International networking is a key activity in the career development of future research leaders. Representatives from the AcSS’s member Learned Societies advised the Fellows on how to use professional associations to maximise career opportunities. Sally Hardy, Chief Executive Officer and Gordon Dabinett, Honorary Vice-Chair, of the Regional Studies Association (RSA), explained how the Fellows could make their work known by exploiting international conferences, publications and networking, including through social media. Nick Ellison, Chair of the UK Social Policy Association (SPA), provided another perspective on the opportunities for career development through membership of the SPA, and its scholarly associations and reciprocal arrangements in other countries.
In his capacity as Head of the Brussels Office for the Eurotech Universities Alliance, Andrew Sors responded to questions from the Fellows on interdisciplinary networking supported by EU funding. Laura Camfield from the School of International Development, University of East Anglia, drew on her research experience to offer the Fellows advice on international networking, cascading and dissemination strategies, stressing the importance of engagement with different audiences, and of defining and following plausible ‘impact pathways’.
In the course of the Seminar, the Fellows were able to discuss publishing opportunities with representatives of library services (LSE Library Research Support Services) on open access, and publishing houses (Edward Elgar, Palgrave Macmillan, Policy Press, SAGE, Taylor & Francis, Wiley–Blackwell), on the publishing process both online and in print, and in journals and books.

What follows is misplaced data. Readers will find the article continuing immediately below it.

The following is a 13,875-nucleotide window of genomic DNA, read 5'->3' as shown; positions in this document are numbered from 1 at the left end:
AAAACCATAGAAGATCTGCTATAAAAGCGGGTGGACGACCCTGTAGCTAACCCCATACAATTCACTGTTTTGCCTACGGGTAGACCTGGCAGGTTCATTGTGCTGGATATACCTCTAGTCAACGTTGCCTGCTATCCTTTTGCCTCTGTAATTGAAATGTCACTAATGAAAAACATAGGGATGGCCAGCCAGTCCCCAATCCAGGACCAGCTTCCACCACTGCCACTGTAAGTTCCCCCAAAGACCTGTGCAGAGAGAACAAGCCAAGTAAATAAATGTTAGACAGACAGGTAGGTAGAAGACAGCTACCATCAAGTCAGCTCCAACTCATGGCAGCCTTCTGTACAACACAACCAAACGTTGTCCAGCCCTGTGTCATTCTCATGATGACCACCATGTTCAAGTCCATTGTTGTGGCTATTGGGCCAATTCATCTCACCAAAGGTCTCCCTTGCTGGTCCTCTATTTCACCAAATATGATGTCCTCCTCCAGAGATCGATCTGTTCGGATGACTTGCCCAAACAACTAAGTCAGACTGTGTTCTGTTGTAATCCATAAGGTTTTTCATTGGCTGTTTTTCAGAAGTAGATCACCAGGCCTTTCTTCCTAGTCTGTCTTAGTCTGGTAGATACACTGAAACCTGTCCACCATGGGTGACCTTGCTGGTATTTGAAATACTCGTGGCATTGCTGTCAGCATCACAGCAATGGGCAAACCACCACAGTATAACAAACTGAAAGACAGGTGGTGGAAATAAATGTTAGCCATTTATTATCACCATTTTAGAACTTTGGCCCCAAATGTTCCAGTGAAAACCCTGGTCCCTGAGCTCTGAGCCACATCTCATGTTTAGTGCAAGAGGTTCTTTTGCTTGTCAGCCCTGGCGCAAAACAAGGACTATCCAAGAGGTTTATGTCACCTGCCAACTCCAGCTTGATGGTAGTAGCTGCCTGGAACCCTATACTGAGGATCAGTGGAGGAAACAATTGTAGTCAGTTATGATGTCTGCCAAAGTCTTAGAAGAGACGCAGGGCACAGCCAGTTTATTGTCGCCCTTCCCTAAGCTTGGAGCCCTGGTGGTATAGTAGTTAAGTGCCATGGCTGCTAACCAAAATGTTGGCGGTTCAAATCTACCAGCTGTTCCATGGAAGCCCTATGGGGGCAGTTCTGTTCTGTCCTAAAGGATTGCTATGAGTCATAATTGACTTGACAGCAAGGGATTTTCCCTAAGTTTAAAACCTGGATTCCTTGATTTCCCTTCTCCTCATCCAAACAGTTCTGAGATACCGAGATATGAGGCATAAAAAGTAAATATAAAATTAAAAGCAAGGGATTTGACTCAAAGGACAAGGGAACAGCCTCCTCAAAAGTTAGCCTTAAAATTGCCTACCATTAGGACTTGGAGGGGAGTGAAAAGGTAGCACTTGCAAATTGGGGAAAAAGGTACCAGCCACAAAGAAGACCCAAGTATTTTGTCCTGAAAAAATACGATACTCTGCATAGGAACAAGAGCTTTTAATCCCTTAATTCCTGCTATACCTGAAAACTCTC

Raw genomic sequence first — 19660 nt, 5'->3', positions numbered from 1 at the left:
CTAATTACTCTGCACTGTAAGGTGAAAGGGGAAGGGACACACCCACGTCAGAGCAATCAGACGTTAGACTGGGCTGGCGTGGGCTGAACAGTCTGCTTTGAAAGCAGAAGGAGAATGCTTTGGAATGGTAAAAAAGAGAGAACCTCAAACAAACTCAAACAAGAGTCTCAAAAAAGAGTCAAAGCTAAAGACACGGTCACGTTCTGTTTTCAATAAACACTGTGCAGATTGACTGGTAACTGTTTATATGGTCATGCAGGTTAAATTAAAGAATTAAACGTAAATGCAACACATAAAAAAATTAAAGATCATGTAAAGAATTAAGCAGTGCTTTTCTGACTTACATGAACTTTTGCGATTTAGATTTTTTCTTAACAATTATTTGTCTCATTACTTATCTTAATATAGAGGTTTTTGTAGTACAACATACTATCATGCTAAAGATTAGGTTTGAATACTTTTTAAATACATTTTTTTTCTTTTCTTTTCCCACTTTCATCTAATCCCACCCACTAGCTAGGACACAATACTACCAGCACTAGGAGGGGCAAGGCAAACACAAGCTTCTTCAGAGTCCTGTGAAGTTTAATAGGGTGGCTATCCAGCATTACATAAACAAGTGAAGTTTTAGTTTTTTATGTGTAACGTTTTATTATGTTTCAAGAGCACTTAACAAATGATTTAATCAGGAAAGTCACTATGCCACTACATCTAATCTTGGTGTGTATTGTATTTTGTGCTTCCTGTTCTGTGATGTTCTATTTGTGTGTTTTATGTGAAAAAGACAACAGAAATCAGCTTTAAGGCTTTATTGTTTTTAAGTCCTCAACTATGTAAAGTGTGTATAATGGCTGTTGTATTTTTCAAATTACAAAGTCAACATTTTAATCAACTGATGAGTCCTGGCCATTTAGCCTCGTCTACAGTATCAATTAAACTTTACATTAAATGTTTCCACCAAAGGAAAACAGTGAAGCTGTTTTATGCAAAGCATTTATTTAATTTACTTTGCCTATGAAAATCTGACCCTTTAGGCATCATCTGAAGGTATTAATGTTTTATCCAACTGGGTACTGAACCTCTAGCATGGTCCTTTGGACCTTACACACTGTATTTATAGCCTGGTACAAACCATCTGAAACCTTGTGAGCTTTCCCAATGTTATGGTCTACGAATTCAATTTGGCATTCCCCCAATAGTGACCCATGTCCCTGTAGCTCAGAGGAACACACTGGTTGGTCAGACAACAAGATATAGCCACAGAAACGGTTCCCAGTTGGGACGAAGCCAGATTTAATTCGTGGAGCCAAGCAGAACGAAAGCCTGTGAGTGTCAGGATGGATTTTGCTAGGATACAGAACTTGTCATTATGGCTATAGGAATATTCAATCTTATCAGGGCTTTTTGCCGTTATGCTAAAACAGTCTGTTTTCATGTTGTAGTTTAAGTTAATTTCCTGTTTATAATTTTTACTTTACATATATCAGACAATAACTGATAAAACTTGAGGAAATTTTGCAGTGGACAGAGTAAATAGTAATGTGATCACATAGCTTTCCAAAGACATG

Feedback from the Fellows indicated that the Seminar had largely fulfilled its objectives and had met their expectations. They appreciated the prestige conferred by being selected as ISSC World Social Science Fellows, as well as the experience gained from working collaboratively and sharing cross-cutting perspectives on a topic that brings together researchers, practitioners and policy makers.
The Seminar was generously sponsored at the London School of Economics by the Centre for International Studies (CIS), the Suntory Toyota Centre for Economics and Related Disciplines (Sticerd), the Asia Research Centre (ARC), and the Departments of International Relations and Social Policy. Additional support was provided by the Department of Social Policy and Social Work at the University of York, the School of Geographical and Earth Sciences at the University of Glasgow, the Leeds Social Science Institute, the Social Sciences Division at Oxford University, and the UK’s Regional Studies Association and Social Policy Association. Several publishers – Edward Elgar, Palgrave Macmillan, Policy Press, Routledge Taylor & Francis, SAGE and Wiley–Blackwell – provided financial and practical support as well as making copies of books and journals available to the Fellows.